said liquid crystal display assembly including a bottom member, a frame member, a liquid crystal plate and rubber connectors, said liquid crystal plate and said rubber connectors being placed between said bottom member and said frame member.
2. The portable radiotelephone terminal according to claim 1, wherein said body assembly comprises a volume key module which controls a volume of sound generated by the speaker unit, said volume key module including volume keys provided on a side surface of the body assembly,
wherein said front case member comprises openings in a side surface of the front case member, said volume keys of said volume key module being placed into said openings and thus outwardly projecting from the side surface of the front case member.
3. The portable radiotelephone terminal according to claim 1, wherein said rear case assembly and said front case assembly constitute a case assembly for enclosing said body assembly, said case assembly comprising a side surface on which volume keys used to control a loudness of a sound generated by the speaker unit are provided, and a projection provided between said volume keys on the side surface, said projection having a height from the side surface which is the same as a height of said volume keys from the side surface, thereby preventing said volume keys from being erroneously depressed.
4. A portable radiotelephone terminal comprising:
a body assembly including a speaker unit, a microphone unit and switch means which carry out a radio communication;
a rear case assembly; and
a front case assembly associated with said rear case assembly for enclosing said body assembly,
said body assembly comprising:
a shield case including a flat portion and recessed portions downwardly projecting from a bottom of the flat portion, said recessed portions being provided on peripheral portions of a bottom of the shield case;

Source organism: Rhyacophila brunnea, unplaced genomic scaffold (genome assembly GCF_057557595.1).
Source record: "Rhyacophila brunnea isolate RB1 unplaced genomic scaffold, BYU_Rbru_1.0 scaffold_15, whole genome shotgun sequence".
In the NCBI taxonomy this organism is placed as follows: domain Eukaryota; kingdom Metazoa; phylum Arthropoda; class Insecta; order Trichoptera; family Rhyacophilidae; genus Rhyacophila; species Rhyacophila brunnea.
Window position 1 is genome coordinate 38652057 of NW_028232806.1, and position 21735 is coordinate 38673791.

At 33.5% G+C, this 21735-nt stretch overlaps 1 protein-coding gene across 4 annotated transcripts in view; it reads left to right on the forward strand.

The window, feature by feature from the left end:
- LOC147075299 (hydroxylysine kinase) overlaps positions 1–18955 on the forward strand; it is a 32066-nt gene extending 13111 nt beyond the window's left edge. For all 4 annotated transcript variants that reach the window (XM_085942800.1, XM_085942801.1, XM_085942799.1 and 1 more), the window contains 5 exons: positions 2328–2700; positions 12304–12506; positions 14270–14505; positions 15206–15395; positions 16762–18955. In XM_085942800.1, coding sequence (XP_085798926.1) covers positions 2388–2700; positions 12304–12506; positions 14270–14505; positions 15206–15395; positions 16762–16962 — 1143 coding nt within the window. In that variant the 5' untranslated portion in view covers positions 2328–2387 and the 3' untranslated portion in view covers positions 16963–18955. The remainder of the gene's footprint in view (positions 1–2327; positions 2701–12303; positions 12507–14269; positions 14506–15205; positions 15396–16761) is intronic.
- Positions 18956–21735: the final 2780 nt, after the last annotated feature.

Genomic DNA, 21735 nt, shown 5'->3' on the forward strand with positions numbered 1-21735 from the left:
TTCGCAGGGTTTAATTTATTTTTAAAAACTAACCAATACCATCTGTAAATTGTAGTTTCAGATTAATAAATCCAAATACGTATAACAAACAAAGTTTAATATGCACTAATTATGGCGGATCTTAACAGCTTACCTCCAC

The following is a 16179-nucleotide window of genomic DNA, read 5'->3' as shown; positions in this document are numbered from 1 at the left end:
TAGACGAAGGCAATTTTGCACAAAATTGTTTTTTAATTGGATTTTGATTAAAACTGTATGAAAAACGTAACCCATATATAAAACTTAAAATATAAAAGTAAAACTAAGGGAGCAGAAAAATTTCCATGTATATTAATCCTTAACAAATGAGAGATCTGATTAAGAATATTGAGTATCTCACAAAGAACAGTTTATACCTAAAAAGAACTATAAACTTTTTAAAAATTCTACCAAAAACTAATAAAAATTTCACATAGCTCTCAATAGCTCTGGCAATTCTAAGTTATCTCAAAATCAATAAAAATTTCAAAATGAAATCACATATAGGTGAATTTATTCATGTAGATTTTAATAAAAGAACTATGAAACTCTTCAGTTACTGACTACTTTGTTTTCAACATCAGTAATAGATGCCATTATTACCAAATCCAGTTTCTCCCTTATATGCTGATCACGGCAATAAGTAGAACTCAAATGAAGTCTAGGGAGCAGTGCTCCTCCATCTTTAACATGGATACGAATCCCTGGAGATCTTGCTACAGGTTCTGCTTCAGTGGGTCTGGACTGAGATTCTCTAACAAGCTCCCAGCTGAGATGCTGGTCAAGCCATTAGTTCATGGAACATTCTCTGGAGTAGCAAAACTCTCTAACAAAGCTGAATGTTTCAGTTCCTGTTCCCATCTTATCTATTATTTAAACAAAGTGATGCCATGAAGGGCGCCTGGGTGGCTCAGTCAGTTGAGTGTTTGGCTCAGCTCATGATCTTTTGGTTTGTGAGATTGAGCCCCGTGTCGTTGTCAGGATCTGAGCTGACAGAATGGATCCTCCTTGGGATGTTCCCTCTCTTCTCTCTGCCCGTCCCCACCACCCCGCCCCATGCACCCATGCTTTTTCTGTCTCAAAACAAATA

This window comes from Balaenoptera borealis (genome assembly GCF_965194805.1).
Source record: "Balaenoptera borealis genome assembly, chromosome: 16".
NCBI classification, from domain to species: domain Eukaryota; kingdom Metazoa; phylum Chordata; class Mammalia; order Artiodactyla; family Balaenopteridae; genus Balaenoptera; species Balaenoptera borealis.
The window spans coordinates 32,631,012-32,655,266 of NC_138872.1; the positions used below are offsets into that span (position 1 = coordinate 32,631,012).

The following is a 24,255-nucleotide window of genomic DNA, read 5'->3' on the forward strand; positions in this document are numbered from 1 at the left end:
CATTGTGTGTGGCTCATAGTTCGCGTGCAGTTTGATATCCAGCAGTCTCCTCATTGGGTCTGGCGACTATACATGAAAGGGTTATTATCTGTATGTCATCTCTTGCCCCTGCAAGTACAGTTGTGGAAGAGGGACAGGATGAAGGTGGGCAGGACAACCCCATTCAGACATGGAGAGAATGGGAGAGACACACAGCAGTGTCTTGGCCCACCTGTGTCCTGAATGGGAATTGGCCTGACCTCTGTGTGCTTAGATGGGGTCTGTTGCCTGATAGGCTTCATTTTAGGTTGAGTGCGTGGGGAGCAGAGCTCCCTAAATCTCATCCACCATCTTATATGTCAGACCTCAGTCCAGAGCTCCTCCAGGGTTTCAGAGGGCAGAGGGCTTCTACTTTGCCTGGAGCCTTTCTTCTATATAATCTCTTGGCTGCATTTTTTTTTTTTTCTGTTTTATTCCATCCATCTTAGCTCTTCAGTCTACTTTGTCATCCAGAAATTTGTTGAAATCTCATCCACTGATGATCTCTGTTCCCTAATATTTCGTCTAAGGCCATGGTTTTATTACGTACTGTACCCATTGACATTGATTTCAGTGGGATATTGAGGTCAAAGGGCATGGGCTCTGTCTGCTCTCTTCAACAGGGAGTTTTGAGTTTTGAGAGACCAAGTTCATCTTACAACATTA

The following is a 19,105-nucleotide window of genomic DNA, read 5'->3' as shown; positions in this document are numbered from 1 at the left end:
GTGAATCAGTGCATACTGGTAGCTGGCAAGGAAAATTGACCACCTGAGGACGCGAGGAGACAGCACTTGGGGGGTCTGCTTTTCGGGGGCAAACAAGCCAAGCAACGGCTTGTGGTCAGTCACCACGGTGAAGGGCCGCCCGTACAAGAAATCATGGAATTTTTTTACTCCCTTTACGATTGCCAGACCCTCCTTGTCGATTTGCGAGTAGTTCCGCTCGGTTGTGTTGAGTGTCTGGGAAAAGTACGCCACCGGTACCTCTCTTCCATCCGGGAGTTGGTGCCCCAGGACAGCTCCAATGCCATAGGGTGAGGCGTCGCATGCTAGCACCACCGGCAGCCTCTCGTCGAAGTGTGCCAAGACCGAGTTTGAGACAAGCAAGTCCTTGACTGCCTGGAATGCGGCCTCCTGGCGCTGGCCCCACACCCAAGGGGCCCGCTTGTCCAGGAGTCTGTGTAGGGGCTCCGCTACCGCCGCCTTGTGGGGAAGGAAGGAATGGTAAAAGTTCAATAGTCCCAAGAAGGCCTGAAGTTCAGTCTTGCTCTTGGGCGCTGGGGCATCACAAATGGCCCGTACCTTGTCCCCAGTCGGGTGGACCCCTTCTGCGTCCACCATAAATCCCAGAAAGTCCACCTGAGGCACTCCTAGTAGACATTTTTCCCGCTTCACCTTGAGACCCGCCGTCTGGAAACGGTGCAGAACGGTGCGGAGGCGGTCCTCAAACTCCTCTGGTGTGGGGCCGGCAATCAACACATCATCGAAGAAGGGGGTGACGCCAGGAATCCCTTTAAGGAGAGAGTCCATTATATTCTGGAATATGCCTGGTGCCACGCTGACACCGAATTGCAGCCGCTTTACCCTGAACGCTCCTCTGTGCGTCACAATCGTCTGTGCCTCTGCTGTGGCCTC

a shield packing fitted in grooves of the recessed portions of the shield case, said shield packing being made of a conductive rubber and provided along the recessed portions of the shield case; and
a rear printed-circuit board provided below the shield case, the rear printed-circuit board having a grounding pattern which is in accordance with the recessed portions of the shield case, said grounding pattern being brought into contact with the shield packing,
said rear case assembly comprising a rear case member having a plurality of ribs to which a bottom of the rear printed-circuit board is connected,
wherein said shield case of said body assembly is connected to said rear case assembly such that the bottom of the rear printed-circuit board is pressed by said ribs, a top of the rear printed-circuit board is pressed by the recessed portions of the shield case, and the grounding pattern of the rear printed-circuit board is press fitted to the shield packing.
5. The portable radiotelephone terminal according to claim 4, wherein a pipe portion of an antenna assembly is fitted to one of said ribs, said one of said ribs having supporting portions for supporting the pipe portion of the antenna assembly.
6. The portable radiotelephone terminal according to claim 4, wherein said body assembly further comprises:
a front printed-circuit board, provided above said shield case, which includes locating holes;
locating portions, upwardly projecting from a top of the shield case, which are fitted to the locating holes of the front printed-circuit board;